'Extremely Wicked, Shockingly Evil, and Vile' Unfortunately Lives Up to Its Name

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HollywoodChicago.com Oscarman rating: 1.5/5.0
Rating: 1.5/5.0

CHICAGO – Hearing the details of tragic stories, we often find it hard to understand how they got into that situation in the first place, especially since all the red flags are so obvious to us. “I’d never be so dumb,” we tell ourselves. “Extremely Wicked, Shockingly Evil, and Vile” takes us through how easy it is to miss something that we’ve never truly seen.

Ted Bundy is one of the most notorious serial killers in American history, not just for his brutality and the methods of corpse desecration, but because of how mainstream his case became. The “If it bleeds, it leads” television news mentality could have found its roots with this case, especially since it was the first televised case of its kind. The fascination of the case stretched well beyond the details and focused much more on the subject to the point of fanaticism. Much of this we already knew, but what exactly new does this Netflix original film have to offer us that a well-balanced documentary can’t? An odd perspective.

The film tricks you even in the beginning, leading you to believe that we will be shown a story from the perspective of Elizabeth “Liz” Kendall, who wrote the novel the film is based on. We begin where Liz’s (Lily Collins) relationship with Ted Bundy (Zac Efron) began, and then watch their relationship blossom. Each step along the way, we see what a great man Ted is, especially for taking a chance on a single mother. Early on, we never see him raise his voice or even express any form of anger, and why would he? Those are all too obvious signs of other underlying issues and we aren’t meant to see anything of that because Liz apparently didn’t either. This form of gaslight storytelling would have been a fine tone to stick with if it had stayed consistent throughout the entire film.

extremely wicked
Photo credit: Netflix

Writer Michael Werwie makes his feature film debut trying to adapt a very personal novel about one woman’s experience, only to almost entirely throw her perspective to the wayside in favor of more Ted time. Essentially this is the same treatment many of Bundy’s fans gave the trial, which was problematic all its own, but snatching the narrative focus from Liz’s life to Ted’s is not only disrespectful but sloppy. The film’s tone and perspective changes around more times than Ted’s attorneys did. We are shown nothing but a good guy who seems to be unjustly targeted by law enforcement as an easy scapegoat in an attempt to get us to second guess our own ideas of the man’s guilt. Unfortunately, we’re not manipulated so easily.

This sort of creative fiction storytelling is better suited for a conspiracy theory YouTube channel than it is for an entire film. If there were new perspective (based in fact) or approach to this well-told story, I could see it warranting exploration in a film, but as it stands, this shows us less than the facts you can easily read on a Wikipedia page. TV documentary director Joe Berlinger tries to bring the true crime grit we’ve seen in his past projects, but it ends up falling flat like one of those dramatized reenactments. The only saving grace is his on-screen treatment of Ted Bundy, which is a shame since the focus really should have stayed on Liz. Berlinger makes sure to emphasize the aspects of Ted that made him such a dangerous force: A combination of his handsome features (for the time period), charm and charisma. Every time Ted entered a room, the camera made sure to focus on every female’s expression of desire. Trust me, that TV-style gimmick gets old fast, but with Zac Efron as the center, it’s impossible not to understand the appeal.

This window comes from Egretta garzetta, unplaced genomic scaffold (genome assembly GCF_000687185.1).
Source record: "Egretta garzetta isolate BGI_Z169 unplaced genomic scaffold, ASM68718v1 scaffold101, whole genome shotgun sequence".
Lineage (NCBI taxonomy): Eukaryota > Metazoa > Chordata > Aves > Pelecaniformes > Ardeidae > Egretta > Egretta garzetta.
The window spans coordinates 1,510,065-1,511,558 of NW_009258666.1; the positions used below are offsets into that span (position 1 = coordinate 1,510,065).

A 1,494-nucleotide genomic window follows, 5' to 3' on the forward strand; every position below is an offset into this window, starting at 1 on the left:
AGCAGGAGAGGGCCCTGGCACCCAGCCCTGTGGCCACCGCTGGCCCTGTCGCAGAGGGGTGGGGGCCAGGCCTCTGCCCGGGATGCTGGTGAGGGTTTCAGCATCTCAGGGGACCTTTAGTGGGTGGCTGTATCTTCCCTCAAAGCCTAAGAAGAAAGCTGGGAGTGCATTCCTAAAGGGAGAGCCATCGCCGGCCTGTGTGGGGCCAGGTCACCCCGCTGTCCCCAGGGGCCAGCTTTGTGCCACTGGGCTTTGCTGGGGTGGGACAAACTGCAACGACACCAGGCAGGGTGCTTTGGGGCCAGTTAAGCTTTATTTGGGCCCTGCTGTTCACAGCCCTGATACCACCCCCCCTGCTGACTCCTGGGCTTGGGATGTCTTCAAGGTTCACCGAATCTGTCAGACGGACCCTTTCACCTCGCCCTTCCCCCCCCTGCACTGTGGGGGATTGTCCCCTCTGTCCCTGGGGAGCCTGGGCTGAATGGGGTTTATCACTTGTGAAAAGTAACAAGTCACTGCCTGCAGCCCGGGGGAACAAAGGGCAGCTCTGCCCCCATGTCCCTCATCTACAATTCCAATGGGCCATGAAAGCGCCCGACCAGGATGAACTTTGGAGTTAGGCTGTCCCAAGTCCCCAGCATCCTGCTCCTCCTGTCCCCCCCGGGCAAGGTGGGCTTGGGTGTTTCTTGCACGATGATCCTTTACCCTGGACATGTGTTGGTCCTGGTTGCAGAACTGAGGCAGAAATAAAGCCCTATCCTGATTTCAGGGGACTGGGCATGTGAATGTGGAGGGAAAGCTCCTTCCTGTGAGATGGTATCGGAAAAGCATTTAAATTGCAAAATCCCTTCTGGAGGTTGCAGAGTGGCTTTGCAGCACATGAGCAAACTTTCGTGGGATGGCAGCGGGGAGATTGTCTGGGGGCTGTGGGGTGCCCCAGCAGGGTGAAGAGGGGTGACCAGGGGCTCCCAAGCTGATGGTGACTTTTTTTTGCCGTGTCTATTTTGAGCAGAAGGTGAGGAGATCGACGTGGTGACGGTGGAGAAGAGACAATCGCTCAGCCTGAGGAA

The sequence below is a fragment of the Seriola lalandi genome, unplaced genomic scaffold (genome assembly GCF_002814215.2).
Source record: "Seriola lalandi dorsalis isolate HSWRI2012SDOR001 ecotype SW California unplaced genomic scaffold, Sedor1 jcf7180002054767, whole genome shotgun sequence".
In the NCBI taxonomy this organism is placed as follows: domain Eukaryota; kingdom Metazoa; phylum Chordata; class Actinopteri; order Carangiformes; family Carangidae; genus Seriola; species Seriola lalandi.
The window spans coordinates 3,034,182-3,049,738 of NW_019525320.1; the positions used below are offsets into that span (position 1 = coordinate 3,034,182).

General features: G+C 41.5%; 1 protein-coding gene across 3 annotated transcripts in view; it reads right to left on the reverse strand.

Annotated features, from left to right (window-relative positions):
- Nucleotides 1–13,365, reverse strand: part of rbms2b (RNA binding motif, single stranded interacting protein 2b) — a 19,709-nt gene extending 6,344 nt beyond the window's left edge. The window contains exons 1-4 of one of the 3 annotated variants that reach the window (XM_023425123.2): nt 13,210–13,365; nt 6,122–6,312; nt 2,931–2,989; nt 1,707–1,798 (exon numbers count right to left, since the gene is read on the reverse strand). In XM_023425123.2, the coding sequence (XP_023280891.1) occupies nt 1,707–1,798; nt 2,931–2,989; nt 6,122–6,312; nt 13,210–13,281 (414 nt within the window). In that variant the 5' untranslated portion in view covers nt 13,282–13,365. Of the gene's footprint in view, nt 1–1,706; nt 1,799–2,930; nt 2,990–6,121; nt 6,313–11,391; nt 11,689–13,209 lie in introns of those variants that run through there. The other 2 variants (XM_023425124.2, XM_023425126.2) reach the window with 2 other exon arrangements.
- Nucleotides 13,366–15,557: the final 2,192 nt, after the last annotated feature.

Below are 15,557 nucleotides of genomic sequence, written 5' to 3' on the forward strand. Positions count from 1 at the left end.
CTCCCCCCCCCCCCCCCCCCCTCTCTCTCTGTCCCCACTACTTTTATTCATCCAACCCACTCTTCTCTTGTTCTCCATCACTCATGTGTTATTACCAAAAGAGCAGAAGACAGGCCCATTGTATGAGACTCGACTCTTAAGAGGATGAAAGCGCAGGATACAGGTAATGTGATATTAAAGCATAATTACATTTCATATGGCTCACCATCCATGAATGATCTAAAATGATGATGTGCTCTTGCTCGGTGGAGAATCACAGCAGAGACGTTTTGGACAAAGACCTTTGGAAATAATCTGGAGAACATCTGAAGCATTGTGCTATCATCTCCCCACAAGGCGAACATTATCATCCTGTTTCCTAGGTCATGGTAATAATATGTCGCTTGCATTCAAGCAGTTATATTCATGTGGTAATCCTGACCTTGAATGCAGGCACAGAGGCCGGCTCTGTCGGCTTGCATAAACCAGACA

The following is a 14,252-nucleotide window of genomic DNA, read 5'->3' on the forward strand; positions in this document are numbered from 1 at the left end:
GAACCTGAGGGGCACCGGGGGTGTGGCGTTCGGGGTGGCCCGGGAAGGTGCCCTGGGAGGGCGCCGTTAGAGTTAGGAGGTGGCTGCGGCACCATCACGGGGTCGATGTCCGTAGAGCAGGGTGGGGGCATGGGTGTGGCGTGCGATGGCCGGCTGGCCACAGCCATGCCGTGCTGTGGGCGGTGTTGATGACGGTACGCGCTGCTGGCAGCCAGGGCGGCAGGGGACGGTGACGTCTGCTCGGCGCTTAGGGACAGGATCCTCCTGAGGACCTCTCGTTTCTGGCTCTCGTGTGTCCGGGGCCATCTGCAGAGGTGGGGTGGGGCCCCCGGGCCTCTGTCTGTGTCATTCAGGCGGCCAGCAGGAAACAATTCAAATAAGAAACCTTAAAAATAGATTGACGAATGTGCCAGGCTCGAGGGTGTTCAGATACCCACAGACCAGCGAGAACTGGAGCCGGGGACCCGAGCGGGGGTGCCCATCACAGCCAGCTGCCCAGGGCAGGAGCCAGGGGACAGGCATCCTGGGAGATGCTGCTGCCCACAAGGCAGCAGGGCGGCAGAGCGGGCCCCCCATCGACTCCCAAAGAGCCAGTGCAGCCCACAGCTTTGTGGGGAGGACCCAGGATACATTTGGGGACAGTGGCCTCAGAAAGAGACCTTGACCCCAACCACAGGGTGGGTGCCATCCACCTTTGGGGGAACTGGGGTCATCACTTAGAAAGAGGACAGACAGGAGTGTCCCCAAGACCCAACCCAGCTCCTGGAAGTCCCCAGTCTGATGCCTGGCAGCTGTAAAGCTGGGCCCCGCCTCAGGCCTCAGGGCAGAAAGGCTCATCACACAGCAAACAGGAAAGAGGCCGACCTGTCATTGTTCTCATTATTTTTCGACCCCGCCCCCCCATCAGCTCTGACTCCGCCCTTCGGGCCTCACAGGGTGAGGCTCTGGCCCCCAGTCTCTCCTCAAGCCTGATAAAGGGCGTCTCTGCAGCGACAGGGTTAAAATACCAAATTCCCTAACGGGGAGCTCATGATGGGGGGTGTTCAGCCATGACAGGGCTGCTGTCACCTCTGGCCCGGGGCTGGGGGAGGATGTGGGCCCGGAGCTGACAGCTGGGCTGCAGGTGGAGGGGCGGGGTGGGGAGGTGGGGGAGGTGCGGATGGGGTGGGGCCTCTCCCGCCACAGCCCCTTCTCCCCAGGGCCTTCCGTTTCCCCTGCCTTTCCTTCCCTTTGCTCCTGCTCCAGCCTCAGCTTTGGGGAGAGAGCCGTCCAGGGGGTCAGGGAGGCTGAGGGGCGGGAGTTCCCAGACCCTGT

extremely wicked2
Photo credit: Netflix

Despite under-delivering on almost every other front, “Extremely Wicked, Shockingly Evil, and Vile” takes all of the natural qualities we know Zac Efron possesses and smartly applies them to the character. Although Lily Collins delivers a strong performance, the treatment of her character overall underscores it completely. You get almost the same amount of development and care for her character as some of the secondary characters, like those of Haley Joel Osment and Kaya Scodelario. Much like Ted Bundy himself did back in his day, Efron effortlessly steals the spotlight with his performance, not quite saving the film but at the very least making it watchable.

An exploration of how his looks, charms, and white privilege helped him and many other serial killers get away as long as they did would have been a much more interesting dive than this reckless what-if fantasy scenario that played out. Very rarely does the title of a film so aptly describe every technical and narrative part of it, but then, here we are.

“Extremely Wicked, Shockingly Evil, and Vile” available on Netflix on May 3rd. Featuring Zac Efron, Lily Collins, Haley Joel Osment, Kaya Scodelario, John Malkovich, and Jim Parsons. Directed by Joe Berlinger. Written by Michael Werwie. Rated “R”

Jon Espino, film and video game critic, HollywoodChicago.com

Film & Video Game Critic

© 2019 Jon Espino, HollywoodChicago.com

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